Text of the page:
“You start off early in the morning, almost in the dark,” says Marta Syrwid, who underwent the procedure in Slovakia and decided to go public with her experience. “It’s hard to describe what you feel when being transported across the border, for such an intimate operation, in a van driven by strangers. It’s all very strange and aseptic. When we first arrived at the clinic, I had to sign a paper written in bad Polish which said that I had gone there because I had a miscarriage in progress.”
The laws of Slovakia and the Czech Republic, the main destinations for Polish women, seem to be contradictory on this point. Voluntary abortion is theoretically reserved only for those who reside permanently in the country, and the declaration of a miscarriage in progress would thus be expedient in order to act in quasi-legality. The practice is not much publicized, either by the governments or by the clinics, so as not to spoil the diplomatic relations with Poland.
It’s different when we look further west, with movements like Ciocia Basia in Berlin, or the Abortion Network Amsterdam in the Dutch capital. These are volunteer groups united in support of women and transexual, non-binary and queer persons. Their goal is to ensure everyone can have a safe abortion, regardless of their ability to pay. Besides the surgical intervention, they also offer psychological and logistical support.
‘Abortion is OK’
Whether inside or outside Poland’s borders, however, the central issue is that of awareness. “Abortion is OK,” said the signs at the forefront of the parade organized on Sept. 30 in Warsaw.
On that day, women took to the streets for the first time to demonstrate in favor of free choice, not just against the attempts by the PiS to restrict access to abortion even further. A long column of marchers crossed Most Poniatowskiego, the bridge over the Vistula, while some pickets of Catholic pro-lifers tried to stop them.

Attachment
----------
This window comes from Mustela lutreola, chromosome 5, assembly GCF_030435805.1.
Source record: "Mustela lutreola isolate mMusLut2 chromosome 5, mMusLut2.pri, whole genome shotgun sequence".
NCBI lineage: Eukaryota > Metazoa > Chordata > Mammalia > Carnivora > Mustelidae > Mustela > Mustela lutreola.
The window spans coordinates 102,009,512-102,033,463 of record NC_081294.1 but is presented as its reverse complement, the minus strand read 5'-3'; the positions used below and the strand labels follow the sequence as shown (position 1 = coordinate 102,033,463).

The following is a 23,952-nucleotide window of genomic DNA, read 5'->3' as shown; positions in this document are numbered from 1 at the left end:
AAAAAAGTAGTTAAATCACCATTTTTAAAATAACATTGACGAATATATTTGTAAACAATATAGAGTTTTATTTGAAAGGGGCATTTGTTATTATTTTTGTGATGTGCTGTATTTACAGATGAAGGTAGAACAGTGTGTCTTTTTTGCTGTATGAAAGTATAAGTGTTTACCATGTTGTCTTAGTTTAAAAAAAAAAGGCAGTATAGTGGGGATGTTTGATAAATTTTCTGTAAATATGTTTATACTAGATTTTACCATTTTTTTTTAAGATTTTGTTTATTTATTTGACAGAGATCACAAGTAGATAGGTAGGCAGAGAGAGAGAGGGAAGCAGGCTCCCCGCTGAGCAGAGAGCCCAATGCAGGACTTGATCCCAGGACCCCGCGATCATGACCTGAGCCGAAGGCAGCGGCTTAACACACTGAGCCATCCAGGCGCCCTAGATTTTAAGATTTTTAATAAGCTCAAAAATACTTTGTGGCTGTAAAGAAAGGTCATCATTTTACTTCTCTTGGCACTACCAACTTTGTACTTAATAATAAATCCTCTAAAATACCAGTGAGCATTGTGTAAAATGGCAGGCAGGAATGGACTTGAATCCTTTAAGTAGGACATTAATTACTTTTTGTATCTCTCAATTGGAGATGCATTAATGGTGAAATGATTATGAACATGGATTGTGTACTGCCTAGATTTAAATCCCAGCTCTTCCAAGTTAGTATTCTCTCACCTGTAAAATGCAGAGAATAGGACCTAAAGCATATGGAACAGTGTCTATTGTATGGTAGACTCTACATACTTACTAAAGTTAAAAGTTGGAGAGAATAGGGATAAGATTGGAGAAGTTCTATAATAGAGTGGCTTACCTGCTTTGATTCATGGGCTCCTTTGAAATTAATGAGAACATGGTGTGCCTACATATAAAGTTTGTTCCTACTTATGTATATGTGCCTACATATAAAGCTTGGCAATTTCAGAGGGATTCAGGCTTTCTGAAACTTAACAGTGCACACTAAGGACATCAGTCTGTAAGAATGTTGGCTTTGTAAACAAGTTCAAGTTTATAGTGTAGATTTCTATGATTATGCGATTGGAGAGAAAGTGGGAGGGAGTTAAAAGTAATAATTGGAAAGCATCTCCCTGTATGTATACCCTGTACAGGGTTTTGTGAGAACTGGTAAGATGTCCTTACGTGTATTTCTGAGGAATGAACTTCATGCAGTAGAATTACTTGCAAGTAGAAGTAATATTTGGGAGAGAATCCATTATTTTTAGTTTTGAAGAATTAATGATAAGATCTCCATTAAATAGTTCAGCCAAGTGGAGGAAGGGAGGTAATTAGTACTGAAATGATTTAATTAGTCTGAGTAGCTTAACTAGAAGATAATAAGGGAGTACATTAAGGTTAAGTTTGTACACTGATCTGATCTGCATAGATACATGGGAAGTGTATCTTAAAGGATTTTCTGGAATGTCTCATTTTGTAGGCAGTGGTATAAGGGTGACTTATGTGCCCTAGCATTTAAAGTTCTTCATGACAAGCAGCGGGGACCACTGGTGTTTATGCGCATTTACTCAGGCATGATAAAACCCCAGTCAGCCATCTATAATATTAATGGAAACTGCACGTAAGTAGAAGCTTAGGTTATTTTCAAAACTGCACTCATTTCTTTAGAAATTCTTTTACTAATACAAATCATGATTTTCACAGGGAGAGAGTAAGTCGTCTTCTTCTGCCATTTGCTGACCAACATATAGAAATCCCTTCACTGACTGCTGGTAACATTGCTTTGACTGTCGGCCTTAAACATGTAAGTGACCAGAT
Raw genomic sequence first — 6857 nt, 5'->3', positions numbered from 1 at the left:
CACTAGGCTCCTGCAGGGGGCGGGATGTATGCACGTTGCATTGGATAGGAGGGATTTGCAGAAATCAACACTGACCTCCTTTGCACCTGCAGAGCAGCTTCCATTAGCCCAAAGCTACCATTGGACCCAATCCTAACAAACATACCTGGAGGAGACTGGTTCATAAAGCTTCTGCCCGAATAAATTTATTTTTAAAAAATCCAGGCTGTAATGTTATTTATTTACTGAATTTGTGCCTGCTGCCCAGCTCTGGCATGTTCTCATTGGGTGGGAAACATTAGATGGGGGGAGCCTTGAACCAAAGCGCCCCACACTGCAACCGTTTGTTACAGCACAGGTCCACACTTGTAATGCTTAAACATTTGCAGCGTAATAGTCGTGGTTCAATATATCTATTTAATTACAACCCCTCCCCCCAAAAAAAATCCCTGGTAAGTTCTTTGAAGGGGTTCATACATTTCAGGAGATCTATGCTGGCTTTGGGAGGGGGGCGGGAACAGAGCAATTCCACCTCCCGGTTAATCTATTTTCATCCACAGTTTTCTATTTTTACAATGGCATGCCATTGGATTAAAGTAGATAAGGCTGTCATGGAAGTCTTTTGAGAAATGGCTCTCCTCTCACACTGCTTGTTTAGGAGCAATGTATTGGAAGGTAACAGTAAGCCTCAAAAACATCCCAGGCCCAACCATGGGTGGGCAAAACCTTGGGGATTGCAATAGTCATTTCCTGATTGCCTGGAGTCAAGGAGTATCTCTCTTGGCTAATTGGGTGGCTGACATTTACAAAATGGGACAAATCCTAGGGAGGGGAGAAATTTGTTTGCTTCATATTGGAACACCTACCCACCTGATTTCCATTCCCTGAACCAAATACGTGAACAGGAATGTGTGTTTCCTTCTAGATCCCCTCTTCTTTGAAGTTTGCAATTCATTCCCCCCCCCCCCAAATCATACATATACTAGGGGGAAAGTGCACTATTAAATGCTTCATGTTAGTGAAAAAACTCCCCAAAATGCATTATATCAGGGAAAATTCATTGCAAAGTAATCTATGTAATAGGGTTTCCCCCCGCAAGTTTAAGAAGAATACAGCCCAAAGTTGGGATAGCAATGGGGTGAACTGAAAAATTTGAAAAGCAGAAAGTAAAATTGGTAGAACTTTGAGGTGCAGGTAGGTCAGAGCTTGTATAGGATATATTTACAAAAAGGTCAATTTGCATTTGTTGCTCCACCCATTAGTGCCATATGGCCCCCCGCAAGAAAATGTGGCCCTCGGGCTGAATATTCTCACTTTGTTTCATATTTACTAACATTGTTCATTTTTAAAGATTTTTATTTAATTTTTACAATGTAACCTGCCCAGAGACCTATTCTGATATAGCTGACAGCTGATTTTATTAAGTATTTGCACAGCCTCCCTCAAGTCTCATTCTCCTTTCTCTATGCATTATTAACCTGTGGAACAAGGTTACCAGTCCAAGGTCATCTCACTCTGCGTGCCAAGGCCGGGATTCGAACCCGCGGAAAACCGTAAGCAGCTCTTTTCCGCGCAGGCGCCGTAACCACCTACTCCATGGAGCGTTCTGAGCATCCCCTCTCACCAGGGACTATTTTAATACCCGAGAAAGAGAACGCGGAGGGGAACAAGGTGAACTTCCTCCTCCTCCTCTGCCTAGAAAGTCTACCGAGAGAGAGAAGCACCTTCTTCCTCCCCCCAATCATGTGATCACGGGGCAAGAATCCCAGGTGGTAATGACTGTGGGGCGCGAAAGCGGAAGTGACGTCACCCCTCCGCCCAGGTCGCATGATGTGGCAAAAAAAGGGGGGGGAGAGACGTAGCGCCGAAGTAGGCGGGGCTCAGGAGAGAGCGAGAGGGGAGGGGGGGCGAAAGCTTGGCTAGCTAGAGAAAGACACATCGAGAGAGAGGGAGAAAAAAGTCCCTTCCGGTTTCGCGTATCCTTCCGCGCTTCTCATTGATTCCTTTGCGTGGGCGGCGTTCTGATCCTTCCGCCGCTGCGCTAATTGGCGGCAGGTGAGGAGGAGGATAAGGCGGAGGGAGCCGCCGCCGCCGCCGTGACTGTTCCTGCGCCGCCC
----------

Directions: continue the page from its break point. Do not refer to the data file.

“Those who took part in the March for Safe and Legal Abortion in September were very brave,” says Religa from Federa, which supported the initiative at the organizational level. “The current climate is not the best. The slogan ‘Abortion is OK’ aroused scandal even within the feminist movement, and the organizers of the march were sometimes called ‘too radical.’ But it is a promising start. I believe that the protests in recent years are opening the eyes of many. According to surveys, the majority of the population is now in favor of the full legalization of abortion and reproductive rights.”
What is missing is the political will to listen to such demands. The last regional elections confirmed the hegemony of the PiS in the more rural areas of the country, and Kaczynski’s party seems determined to maintain its authoritarian and conservative positions.
“To date, we have received more than 10,000 requests for help,” explains Natalia, an activist for Lekarze Kobietom. To this number, according to estimates, one should add an extra 100,000 Polish women forced to abort illegally or abroad. “This is a government that hates women. But with our network, we have finally understood that there are so many of us and that we are able to do something concrete.”
Mara Biaggiotti and Francesca Bonfada contributed to this report.